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Early puberty

Maternal and paternal heritages play equal role in genetic disorder causing premature onset of puberty

Léo Ramos Chaves/Revista Pesquisa FAPESP

Parents often worry about the timing of their children’s entry into puberty, a period marked by significant changes in both physical and psychological development. Of particular concern is the occurrence of precocious puberty, a relatively rare condition affecting less than 0.5% of the population. Precocious puberty is typically diagnosed based on the emergence of secondary sexual characteristics like breast development, axillary and pubic hair growth, and accelerated bone development. When puberty commences before the age of 8 in girls or before the age of 9 in boys, doctors will commonly recommend hormonal puberty blockers, a service available from the Brazilian National Healthcare System (SUS). Researchers in the field are exploring the hereditary mechanisms behind precocious puberty, among them a team led by Ana Claudia Latronico, an endocrinologist at a teaching hospital affiliated with the University of São Paulo School of Medicine (FM-USP).

There are two main types of early puberty: central and peripheral. Central precocious puberty (CPP) differs from peripheral precocious puberty (PPP) in that it originates within the central nervous system. It is the most common cause of early puberty. CPP prematurely activates the axis connecting the hypothalamus (which coordinates most endocrine functions), the pituitary gland, and the gonads, resulting in the production of sex hormones. In contrast, PPP leads to an increase in these same hormones without the regulatory influence of the hypothalamus.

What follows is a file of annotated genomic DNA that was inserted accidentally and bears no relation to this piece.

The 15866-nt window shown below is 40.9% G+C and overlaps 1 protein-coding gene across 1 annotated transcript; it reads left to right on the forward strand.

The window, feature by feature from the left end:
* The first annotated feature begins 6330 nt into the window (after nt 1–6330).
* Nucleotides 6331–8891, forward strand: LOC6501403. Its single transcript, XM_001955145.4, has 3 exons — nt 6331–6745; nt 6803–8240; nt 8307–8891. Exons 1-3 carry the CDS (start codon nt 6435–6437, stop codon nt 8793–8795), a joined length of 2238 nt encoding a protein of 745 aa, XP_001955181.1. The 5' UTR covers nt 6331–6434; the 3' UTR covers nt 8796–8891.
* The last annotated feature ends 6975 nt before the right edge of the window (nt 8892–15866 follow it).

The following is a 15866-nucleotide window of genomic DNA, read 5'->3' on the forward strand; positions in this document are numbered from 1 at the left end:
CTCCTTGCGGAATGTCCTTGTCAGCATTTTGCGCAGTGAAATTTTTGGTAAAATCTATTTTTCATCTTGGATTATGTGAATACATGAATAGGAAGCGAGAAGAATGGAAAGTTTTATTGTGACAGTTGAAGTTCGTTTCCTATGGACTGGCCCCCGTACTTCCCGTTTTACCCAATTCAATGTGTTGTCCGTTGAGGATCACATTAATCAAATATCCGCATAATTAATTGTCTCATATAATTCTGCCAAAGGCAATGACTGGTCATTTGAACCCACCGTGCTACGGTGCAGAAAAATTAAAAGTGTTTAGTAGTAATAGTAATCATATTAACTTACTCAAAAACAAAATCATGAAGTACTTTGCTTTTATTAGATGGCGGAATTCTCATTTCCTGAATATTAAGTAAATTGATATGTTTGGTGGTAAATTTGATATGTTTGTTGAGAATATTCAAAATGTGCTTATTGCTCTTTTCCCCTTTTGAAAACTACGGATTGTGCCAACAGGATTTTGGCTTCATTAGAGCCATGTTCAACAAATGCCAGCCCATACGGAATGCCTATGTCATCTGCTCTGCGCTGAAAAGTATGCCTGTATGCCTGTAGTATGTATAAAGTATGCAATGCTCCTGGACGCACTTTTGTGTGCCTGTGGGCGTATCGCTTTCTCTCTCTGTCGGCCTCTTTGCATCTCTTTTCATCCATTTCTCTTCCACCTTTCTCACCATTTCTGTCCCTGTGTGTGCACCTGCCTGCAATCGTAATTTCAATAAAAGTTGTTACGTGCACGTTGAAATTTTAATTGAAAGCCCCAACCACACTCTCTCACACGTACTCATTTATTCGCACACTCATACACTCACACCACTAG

The scientific community has primarily searched for the causes of CPP in factors such as tumors, lesions in the central nervous system, and complex syndromes. Genetic causes were largely overlooked until 2013 when Latronico’s team discovered defects in a gene frequently associated with the condition, MKRN3, located on chromosome 15. Now, the group has found that central precocious puberty is inherited as often from the mother as from the father, as reported in an article published in January in the Journal of Clinical Endocrinology & Metabolism.

In the families evaluated by Latronico, cases of precocious puberty skipped generations: the condition would often be absent in the children of affected women but reemerge in the next generation. “The lack of a clear transmission pattern in families has baffled researchers investigating central precocious puberty,” she says about the discovery of the genetic influence by MKRN3. Her group eventually found that this is a case of imprinting, where the expression of a specific gene is silenced under particular circumstances. This means that, even though the gene is present in the DNA, it may not give rise to the trait it codes for.